If anyone can show me another way to rig a wrist joint, my gratitude will know no bounds.

GM

AVTPro
02-20-2006, 08:44 PM
Specifically (as far as I can figure) the only way to avoid having a character's wrist do the "balloon-animal pinch" when Z-rotated is to use a constrained-bone setup (like the one in Gustavo's tutorial) that distributes the twist along the length of the forearm.

If anyone can show me another way to rig a wrist joint, my gratitude will know no bounds.

GM

GM,

Yes, that's is why the twist is constrained to the Ulna in the forearm. It's a realistic and a very standard setup for forearm.

In real life the wrist does not twist for Z rotations. Look at you arm and try it.
The twist is happening in the two bones of your forearm. Amazing isn't it?
The wrist barely moves on the Y axis maybe 20-30 degrees at most. Well, 40 if you still in your 20's. Try it, palm down, arm out. See, Gimbal Lock. It's a real world term.
Ok. Now, Pinch. Almost 180 degrees!? That's really the only angle your wrist should have.
If you are putting multiple rotation onto the wrist, you are the "balloon-Pincher" :)
Not the wrist, bones, mesh, tute, or EIAS.

You can use the split bone command and use the extra bone as an ulna without much re-rigging.

BTW, the Rigs and the FBX tutes I did can be found here (http://www.eitechnologygroup.com/community/tutorials.html).
Both are at the bottom of the page.

harryb
02-20-2006, 08:56 PM
Hi Giacomo,

I admit I haven't done too much character animation but I feel your pain! What I've found works for FK is using a null effector (box works best for me) and using the "look at" constraint to constrain it to a bone's rotation. Now you can move the null all over the place and not worry about gimbal lock (EI only has a Euler rotation setup and no Quaternion system (yet)).

Also, translation data is a lot easier to understand and manipulate in the F-Curve editor than rotation data (at least for me).

There's a great set of Character Animation Tutorials (CAT) on the EIAS install DVD. I can't remember who made them off hand but they really do a good job walking you through rigging and posing human characters in EIAS.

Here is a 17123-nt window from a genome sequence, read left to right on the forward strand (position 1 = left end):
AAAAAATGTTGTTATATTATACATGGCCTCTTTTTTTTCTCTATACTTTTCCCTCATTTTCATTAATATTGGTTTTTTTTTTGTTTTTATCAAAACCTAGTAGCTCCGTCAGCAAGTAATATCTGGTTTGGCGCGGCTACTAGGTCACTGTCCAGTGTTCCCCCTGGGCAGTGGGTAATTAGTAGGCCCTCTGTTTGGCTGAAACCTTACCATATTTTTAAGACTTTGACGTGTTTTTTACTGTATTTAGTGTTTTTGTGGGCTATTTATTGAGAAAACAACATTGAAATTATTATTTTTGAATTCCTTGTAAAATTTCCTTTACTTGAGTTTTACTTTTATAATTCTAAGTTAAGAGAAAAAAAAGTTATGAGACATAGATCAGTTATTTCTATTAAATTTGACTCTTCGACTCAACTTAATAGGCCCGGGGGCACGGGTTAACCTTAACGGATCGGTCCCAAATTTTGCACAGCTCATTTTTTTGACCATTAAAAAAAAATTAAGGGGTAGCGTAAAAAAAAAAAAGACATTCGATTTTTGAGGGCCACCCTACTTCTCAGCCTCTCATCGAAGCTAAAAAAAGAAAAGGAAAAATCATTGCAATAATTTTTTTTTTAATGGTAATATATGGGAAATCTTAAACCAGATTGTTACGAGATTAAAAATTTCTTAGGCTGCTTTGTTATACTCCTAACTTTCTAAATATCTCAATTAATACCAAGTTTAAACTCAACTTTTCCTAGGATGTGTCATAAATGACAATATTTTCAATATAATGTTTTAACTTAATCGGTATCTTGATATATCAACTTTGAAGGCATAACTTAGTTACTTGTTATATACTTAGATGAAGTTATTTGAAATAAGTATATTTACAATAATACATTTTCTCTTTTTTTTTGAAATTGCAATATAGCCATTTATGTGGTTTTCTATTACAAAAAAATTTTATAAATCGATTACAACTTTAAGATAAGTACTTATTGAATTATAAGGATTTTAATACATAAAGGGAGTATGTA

Giacomo_M
02-21-2006, 12:19 AM
Yes, that's is why the twist is constrained to the Ulna in the forearm. It's a realistic and a very standard setup for forearm.
In real life the wrist does not twist for Z rotations. Look at you arm and try it.
The twist is happening in the two bones of your forearm. Amazing isn't it?
The wrist barely moves on the Y axis maybe 20-30 degrees at most. Well, 40 if you still in your 20's. Try it, palm down, arm out. See, Gimbal Lock. It's a real world term.
You can use the split bone command and use the extra bone as an ulna without much re-rigging.

Alonzo-
Well, OK. Technically, the twist involves the radius and the ulna and not the wrist. Whatever. I just need the forearm to be able to rotate 180 degrees without collapsing.
I downloaded the ReadyRigs thing and I couldn't make much sense of it, but that's probably because it involves a whole layer of IK controllers, and I'm nowhere near that stage yet. I just need my model to work with FK right now.

Harry-
Thanks for the suggestion. I confess I have no idea how it applies to my existing problem, but I think I'll try to post a clearer example of what I'm trying to do in the next few days.

Thanks,

GM